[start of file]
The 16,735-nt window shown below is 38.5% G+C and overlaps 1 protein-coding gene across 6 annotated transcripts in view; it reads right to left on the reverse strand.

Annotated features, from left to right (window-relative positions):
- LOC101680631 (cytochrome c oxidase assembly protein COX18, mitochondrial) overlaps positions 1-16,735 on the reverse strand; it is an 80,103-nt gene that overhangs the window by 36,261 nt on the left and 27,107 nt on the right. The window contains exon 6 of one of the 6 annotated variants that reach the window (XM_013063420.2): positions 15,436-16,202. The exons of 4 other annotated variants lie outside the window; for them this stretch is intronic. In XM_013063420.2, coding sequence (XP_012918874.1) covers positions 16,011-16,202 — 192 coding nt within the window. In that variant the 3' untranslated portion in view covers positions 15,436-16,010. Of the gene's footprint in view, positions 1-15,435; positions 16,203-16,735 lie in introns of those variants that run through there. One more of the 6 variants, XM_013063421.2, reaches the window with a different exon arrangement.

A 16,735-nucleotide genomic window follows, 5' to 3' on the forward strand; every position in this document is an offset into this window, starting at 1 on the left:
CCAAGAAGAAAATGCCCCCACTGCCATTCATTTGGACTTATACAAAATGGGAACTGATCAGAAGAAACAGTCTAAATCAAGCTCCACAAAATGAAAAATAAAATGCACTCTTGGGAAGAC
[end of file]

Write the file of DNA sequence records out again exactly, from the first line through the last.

The 16,735-nt window shown below is 38.5% G+C and overlaps 1 protein-coding gene across 6 annotated transcripts in view; it reads right to left on the reverse strand.

Annotated features, from left to right (window-relative positions):
- LOC101680631 (cytochrome c oxidase assembly protein COX18, mitochondrial) overlaps positions 1-16,735 on the reverse strand; it is an 80,103-nt gene that overhangs the window by 36,261 nt on the left and 27,107 nt on the right. The window contains exon 6 of one of the 6 annotated variants that reach the window (XM_013063420.2): positions 15,436-16,202. The exons of 4 other annotated variants lie outside the window; for them this stretch is intronic. In XM_013063420.2, coding sequence (XP_012918874.1) covers positions 16,011-16,202 — 192 coding nt within the window. In that variant the 3' untranslated portion in view covers positions 15,436-16,010. Of the gene's footprint in view, positions 1-15,435; positions 16,203-16,735 lie in introns of those variants that run through there. One more of the 6 variants, XM_013063421.2, reaches the window with a different exon arrangement.

A 16,735-nucleotide genomic window follows, 5' to 3' on the forward strand; every position in this document is an offset into this window, starting at 1 on the left:
CCAAGAAGAAAATGCCCCCACTGCCATTCATTTGGACTTATACAAAATGGGAACTGATCAGAAGAAACAGTCTAAATCAAGCTCCACAAAATGAAAAATAAAATGCACTCTTGGGAAGAC